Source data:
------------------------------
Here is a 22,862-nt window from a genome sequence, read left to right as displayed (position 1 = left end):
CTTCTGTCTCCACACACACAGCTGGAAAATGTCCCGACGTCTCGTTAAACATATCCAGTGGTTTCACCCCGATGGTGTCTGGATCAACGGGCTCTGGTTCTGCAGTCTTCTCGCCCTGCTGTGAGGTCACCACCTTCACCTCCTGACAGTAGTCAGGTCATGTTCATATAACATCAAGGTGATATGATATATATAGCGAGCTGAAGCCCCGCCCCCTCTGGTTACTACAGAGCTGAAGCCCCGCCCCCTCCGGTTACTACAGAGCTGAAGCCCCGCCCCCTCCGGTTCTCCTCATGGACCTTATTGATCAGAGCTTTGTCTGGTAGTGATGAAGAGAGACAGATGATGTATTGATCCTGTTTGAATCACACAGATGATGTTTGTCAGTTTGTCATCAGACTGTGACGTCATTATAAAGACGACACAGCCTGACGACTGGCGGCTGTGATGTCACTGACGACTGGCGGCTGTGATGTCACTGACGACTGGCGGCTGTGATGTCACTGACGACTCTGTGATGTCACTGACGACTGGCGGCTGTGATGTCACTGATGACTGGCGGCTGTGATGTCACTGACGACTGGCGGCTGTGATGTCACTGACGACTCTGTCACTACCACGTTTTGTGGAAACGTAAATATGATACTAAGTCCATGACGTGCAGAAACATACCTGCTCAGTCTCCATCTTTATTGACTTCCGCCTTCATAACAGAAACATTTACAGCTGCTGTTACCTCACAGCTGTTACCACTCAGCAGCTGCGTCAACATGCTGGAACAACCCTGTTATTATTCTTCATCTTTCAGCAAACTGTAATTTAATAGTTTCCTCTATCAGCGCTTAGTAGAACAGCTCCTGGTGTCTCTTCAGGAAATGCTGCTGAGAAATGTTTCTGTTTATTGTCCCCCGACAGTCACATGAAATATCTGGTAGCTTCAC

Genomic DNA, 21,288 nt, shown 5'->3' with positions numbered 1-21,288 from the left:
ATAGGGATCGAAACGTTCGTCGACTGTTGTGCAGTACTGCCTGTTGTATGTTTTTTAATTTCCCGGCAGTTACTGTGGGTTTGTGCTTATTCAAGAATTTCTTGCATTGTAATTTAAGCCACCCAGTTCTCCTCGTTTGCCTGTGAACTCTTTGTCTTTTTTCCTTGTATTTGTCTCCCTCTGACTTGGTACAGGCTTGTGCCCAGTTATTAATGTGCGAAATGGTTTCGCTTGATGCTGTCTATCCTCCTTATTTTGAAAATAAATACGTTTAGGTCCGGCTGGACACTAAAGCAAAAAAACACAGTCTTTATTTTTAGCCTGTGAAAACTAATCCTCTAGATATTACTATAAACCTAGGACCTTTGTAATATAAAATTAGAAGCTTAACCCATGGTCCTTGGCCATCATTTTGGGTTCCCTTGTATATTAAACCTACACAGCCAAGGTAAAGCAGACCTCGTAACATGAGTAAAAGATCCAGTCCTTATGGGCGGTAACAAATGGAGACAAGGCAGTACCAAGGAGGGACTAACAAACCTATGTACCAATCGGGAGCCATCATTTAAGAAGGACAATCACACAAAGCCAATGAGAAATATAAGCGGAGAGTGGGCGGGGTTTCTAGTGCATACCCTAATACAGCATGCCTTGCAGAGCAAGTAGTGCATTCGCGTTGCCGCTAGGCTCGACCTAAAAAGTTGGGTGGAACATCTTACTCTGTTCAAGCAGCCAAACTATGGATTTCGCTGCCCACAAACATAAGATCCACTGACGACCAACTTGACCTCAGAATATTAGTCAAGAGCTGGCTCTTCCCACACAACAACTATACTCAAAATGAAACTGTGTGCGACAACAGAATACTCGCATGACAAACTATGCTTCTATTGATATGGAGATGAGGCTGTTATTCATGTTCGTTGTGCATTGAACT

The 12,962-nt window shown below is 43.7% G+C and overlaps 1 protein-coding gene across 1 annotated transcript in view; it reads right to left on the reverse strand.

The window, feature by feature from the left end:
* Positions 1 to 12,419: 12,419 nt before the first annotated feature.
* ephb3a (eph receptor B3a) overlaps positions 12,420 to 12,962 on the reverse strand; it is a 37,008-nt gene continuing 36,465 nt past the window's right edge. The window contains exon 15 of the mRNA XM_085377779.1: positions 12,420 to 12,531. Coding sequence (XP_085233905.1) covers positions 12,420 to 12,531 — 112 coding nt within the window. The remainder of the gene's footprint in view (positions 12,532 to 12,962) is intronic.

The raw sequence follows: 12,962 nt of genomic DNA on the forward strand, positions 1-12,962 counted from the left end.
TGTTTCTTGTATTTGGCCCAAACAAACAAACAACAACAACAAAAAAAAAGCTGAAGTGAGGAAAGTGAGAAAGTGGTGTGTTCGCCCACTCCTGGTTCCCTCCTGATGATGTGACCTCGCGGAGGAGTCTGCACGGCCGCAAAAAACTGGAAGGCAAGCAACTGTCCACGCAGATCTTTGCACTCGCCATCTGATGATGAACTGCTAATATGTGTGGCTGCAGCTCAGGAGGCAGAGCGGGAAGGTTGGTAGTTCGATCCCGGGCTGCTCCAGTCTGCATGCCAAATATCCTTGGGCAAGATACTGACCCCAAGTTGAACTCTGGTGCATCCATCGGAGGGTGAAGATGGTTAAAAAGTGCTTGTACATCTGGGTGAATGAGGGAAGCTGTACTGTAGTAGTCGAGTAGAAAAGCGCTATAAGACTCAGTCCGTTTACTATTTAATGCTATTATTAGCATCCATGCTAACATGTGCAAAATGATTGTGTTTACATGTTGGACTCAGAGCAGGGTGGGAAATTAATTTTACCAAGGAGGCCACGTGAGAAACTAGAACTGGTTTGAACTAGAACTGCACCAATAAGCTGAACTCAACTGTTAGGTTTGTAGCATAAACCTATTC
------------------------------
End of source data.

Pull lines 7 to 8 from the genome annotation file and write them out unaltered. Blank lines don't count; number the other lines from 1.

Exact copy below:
* Positions 1 to 12,419: 12,419 nt before the first annotated feature.
* ephb3a (eph receptor B3a) overlaps positions 12,420 to 12,962 on the reverse strand; it is a 37,008-nt gene continuing 36,465 nt past the window's right edge. The window contains exon 15 of the mRNA XM_085377779.1: positions 12,420 to 12,531. Coding sequence (XP_085233905.1) covers positions 12,420 to 12,531 — 112 coding nt within the window. The remainder of the gene's footprint in view (positions 12,532 to 12,962) is intronic.